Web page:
Thomas was nervous and excited that it was finally the day of his wedding. He couldn't believe that he was about to marry Celia, the most beautiful and wonderful girl in all of Asterion (at least to him, though you would be hard pressed to find many to disagree). The wedding was small, only about 20 people. In addition to Reginald and Natasha, most of Thomas and Celia's friends were in attendance. Though he doubted she would show up, even his mother had come with her new husband and 3 young children. He was glad she had been able to start a new life after he left for his apprenticeship. She seemed happy with her new family. Thomas never had much interaction with his family, but he loved them just the same.
As the wedding began, Thomas looked out over the crowd of people gathered. Thomas and Celia had decided to have the wedding outside of the city next to a tall oak tree that they often retreated to to get away from the hustle and bustle of the city. It was their favorite spot in all the world, how could they not have their wedding here.
The wedding was wonderful, but just as the ceremony had concluded, storm clouds started to form over the city. Those gathered could tell the storm was not natural even with no knowledge of magical things. The crowd could only look on in horror as the magical storm rained destruction upon their homes. When the storm ended, they made their way to the city to survey the damage. It was worse than they had feared. Few people remained alive from the thriving city. Those at the wedding gathered what supplies they could. Much of Reginald' s shop was destroyed and they were only able to salvage a few tools and anvils. They were lucky they had taken their horse and wagon outside of the city. They now loaded up what they could. The next day, Thomas, his new wife, and their friends and family began traveling along the road with the rest of the refugees, unsure what they would find elsewhere in the world. Thomas couldn't help but wonder if his marriage were somehow related due to the timing. He quickly shook off the idea as nonsense, who was he but a half elven bastard?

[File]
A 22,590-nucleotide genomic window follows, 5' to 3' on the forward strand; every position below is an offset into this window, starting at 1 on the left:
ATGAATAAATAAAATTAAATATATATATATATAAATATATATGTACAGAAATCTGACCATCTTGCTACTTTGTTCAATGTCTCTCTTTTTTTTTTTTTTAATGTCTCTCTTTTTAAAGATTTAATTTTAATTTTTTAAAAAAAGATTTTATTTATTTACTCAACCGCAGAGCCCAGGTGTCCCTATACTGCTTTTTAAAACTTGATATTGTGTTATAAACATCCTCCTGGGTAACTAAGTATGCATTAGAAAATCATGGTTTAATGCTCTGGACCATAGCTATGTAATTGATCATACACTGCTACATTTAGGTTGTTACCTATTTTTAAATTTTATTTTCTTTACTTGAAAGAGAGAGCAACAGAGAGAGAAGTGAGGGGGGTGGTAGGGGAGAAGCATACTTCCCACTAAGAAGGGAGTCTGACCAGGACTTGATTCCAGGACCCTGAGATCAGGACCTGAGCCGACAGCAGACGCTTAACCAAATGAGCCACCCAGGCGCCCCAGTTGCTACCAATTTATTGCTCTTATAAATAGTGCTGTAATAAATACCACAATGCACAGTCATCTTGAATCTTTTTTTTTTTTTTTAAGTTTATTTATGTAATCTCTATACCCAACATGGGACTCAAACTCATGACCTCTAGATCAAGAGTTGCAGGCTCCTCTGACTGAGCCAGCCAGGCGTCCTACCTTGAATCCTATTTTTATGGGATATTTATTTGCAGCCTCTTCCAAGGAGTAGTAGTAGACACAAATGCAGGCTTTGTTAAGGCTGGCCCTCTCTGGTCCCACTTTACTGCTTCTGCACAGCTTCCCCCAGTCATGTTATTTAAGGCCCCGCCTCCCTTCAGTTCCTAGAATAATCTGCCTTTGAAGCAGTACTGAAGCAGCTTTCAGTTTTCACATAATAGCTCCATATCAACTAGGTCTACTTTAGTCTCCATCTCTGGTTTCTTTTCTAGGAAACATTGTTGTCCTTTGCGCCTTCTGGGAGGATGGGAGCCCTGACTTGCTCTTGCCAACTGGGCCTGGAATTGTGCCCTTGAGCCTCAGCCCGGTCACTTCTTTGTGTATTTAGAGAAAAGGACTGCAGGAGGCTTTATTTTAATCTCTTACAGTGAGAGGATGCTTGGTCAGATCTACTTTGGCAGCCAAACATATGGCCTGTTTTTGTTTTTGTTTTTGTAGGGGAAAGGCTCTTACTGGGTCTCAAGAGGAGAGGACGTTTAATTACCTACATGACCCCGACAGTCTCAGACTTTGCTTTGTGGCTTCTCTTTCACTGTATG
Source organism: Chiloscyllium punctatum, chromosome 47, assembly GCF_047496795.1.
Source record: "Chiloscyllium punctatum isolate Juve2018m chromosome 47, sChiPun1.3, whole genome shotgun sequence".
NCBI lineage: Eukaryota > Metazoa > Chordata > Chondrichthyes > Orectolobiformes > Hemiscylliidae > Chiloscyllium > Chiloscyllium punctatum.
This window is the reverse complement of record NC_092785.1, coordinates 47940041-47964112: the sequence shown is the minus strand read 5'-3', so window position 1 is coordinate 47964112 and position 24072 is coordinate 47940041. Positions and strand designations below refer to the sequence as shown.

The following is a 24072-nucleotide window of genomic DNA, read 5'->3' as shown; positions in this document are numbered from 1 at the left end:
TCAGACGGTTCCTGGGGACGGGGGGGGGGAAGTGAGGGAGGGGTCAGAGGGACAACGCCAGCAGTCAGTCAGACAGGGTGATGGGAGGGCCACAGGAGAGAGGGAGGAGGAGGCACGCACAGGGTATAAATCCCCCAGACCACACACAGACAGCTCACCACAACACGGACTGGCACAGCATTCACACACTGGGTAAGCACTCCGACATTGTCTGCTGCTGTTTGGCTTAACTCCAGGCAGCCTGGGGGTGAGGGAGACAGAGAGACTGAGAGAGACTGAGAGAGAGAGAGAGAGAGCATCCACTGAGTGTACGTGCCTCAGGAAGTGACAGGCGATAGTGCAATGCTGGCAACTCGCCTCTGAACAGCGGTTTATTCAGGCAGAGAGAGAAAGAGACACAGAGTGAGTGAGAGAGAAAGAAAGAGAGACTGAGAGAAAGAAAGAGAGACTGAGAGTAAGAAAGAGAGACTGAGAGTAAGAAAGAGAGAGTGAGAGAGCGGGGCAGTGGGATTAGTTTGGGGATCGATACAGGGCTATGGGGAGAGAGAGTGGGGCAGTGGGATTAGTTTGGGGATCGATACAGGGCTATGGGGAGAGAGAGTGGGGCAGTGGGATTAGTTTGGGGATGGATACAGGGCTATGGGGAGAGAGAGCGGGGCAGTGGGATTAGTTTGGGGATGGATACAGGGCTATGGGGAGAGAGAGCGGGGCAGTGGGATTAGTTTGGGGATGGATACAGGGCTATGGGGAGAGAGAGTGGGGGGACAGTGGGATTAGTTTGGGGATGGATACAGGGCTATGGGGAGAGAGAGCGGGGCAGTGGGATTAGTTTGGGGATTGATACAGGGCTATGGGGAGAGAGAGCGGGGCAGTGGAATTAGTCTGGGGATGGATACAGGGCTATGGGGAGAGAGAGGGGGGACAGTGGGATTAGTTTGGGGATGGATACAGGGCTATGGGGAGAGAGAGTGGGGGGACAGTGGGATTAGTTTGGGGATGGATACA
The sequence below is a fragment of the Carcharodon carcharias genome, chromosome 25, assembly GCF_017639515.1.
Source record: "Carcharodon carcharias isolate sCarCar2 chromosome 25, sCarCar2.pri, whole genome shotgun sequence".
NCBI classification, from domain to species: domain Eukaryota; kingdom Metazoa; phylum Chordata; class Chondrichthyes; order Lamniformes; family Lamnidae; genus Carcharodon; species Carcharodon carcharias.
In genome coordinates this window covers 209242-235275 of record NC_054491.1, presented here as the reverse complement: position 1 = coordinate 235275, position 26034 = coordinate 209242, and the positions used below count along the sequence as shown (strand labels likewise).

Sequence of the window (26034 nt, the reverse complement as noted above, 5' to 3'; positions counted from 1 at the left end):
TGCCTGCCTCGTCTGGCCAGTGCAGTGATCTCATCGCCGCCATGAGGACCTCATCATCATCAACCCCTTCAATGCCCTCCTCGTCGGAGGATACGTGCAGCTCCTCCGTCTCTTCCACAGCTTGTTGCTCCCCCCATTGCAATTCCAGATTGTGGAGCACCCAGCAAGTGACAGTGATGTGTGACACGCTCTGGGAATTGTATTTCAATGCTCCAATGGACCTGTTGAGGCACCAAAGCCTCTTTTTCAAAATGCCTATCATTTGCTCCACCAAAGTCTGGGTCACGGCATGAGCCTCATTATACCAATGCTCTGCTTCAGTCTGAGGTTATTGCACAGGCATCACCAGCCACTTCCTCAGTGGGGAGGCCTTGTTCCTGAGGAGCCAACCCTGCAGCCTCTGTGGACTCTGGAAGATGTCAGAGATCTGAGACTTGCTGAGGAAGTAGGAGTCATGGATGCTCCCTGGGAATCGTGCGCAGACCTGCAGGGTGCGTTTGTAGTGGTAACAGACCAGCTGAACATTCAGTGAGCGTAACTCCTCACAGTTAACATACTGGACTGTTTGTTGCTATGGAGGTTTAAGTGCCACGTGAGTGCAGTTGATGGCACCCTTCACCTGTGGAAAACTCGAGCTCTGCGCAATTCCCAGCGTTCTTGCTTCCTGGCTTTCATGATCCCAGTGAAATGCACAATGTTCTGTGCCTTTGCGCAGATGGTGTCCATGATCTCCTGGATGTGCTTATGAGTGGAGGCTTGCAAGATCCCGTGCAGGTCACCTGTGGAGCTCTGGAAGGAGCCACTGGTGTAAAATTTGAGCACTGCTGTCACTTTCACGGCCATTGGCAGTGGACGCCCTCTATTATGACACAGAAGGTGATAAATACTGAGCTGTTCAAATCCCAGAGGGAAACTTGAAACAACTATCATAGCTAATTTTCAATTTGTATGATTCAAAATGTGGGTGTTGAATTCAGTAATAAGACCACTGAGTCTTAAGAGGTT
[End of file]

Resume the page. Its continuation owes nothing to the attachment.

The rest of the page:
Let's assume the storm arrived in the great city of Asterion on the night of summer solstice. Let's assume that the city would burn, and burn for three days.
Let's assume that you made it out of the city, uninjured. The things you lost in the fire, and the horrors you witnessed, only you know.
Let's assume that, two days after leaving Asterion, and five days after summer solstice, you arrive at Atheras. Atheras is the kingly hunting lodge, away from the stately highways, in remote Ryer's Meadow. An empty white castle, within a field of blue flax flowers, against a coal-red sky.
Do your characters know each other? If so, how, and what is their relation?
Agnarr looks around and says "This seems to be a good resting place. Everyone needs to find some food. The women and children can take shelter and rest in this castle while the men forage. Hildigard, why don't you look after that poor young woman with Kreeg?"
Hildigard leads their children, a girl of about 9 years and two boys about 7 and 4 years of age, over to the girl and comforts her briefly before she heads over toward the castle to find a safe place for the children to rest.
Looking around at the other refugees Agnarr says "We all need food and rest. Who will join us in a hunting party? We should probably break up into smaller groups so we can cover more ground and increase our chances of finding any game or edible plants that might be out there..."
Greg Svenson, aka "The Great Svenny" Original Blackmoor Participant
Agnarr brightens up when he recognizes Thomas and his bride. Reginald the blacksmith was his friend. They also did business together, trading tools and lame animals for meats and swapped tales from their youth over a mug of ale. He is pleased to see that they got out.